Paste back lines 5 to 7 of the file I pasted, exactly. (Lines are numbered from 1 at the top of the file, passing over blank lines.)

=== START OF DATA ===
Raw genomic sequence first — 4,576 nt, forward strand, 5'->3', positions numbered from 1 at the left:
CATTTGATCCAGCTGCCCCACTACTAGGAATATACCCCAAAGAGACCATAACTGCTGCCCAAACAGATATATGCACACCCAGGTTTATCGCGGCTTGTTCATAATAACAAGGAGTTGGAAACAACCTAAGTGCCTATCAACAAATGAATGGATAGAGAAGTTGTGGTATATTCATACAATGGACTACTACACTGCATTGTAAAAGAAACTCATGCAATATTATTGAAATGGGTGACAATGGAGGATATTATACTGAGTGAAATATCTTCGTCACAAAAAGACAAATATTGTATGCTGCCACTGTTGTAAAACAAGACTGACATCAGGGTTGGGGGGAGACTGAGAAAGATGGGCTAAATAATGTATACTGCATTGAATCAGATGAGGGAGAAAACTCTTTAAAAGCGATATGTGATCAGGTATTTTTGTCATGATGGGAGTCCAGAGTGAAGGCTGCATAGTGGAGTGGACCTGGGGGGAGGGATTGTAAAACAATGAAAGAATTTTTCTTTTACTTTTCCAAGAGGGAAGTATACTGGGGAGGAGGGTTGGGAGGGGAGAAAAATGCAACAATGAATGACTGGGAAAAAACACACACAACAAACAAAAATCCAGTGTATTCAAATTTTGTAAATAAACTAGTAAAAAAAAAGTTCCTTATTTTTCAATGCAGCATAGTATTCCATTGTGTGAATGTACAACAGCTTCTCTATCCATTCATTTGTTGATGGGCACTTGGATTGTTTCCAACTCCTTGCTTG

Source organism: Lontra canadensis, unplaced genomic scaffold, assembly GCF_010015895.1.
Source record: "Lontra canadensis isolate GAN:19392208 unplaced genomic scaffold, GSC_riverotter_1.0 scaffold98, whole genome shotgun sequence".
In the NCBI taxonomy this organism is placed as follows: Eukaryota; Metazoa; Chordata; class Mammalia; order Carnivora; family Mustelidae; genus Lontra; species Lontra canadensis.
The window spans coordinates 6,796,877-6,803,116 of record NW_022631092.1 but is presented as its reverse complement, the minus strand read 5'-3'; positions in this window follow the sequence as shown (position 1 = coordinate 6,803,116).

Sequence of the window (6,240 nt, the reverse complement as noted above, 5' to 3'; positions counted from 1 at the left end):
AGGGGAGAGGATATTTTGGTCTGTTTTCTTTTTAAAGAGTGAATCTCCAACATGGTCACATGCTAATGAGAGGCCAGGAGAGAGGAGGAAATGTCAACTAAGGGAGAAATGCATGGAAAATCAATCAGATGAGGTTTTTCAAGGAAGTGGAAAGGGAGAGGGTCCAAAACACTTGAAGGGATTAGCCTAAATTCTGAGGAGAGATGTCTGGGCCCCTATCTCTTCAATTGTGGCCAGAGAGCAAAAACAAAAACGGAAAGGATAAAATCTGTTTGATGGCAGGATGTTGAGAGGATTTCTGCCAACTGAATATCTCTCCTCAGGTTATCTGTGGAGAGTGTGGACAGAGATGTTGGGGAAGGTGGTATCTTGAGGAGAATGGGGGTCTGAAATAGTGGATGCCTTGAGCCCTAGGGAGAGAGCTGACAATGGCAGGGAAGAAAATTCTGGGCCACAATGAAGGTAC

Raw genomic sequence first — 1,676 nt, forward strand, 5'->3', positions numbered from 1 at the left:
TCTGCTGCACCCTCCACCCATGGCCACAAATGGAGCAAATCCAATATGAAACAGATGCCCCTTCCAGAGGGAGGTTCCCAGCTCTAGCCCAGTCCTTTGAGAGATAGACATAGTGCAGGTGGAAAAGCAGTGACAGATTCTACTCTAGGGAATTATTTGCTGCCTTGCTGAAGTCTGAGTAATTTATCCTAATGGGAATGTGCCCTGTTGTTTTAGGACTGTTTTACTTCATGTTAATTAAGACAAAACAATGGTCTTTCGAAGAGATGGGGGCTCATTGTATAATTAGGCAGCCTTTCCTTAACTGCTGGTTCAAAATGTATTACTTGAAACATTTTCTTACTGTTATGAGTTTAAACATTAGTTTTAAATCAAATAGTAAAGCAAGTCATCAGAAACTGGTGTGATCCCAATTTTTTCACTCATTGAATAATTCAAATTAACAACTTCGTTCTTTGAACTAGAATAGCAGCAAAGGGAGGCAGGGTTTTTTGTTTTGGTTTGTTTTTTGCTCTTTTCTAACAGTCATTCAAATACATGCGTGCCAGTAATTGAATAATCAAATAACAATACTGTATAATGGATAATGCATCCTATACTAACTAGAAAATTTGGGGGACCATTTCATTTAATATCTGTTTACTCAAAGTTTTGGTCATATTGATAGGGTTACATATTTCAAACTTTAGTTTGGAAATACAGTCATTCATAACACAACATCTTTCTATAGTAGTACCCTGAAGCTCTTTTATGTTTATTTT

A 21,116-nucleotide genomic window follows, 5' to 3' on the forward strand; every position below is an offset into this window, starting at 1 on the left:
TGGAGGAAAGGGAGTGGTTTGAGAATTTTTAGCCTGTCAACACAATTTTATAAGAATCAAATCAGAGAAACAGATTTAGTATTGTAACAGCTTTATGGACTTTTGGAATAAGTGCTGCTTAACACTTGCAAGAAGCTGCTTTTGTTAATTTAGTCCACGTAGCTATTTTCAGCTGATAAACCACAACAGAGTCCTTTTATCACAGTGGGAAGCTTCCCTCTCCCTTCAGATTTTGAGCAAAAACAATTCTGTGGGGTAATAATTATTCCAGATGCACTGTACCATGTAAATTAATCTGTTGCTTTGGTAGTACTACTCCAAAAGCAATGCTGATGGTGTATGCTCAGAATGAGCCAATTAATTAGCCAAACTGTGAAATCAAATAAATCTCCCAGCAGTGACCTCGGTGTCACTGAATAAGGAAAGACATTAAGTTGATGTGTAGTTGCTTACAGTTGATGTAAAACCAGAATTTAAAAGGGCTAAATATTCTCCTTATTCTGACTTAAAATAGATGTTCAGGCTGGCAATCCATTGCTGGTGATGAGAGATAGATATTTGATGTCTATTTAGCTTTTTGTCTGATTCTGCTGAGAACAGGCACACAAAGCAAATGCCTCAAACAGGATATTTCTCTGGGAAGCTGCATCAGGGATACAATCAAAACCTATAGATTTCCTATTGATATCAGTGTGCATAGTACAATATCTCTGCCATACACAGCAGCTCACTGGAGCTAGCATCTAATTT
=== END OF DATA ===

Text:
In the NCBI taxonomy this organism is placed as follows: Eukaryota; Metazoa; Chordata; class Mammalia; order Carnivora; family Mustelidae; genus Lontra; species Lontra canadensis.
The window spans coordinates 6,796,877-6,803,116 of record NW_022631092.1 but is presented as its reverse complement, the minus strand read 5'-3'; positions in this window follow the sequence as shown (position 1 = coordinate 6,803,116).

Sequence of the window (6,240 nt, the reverse complement as noted above, 5' to 3'; positions counted from 1 at the left end):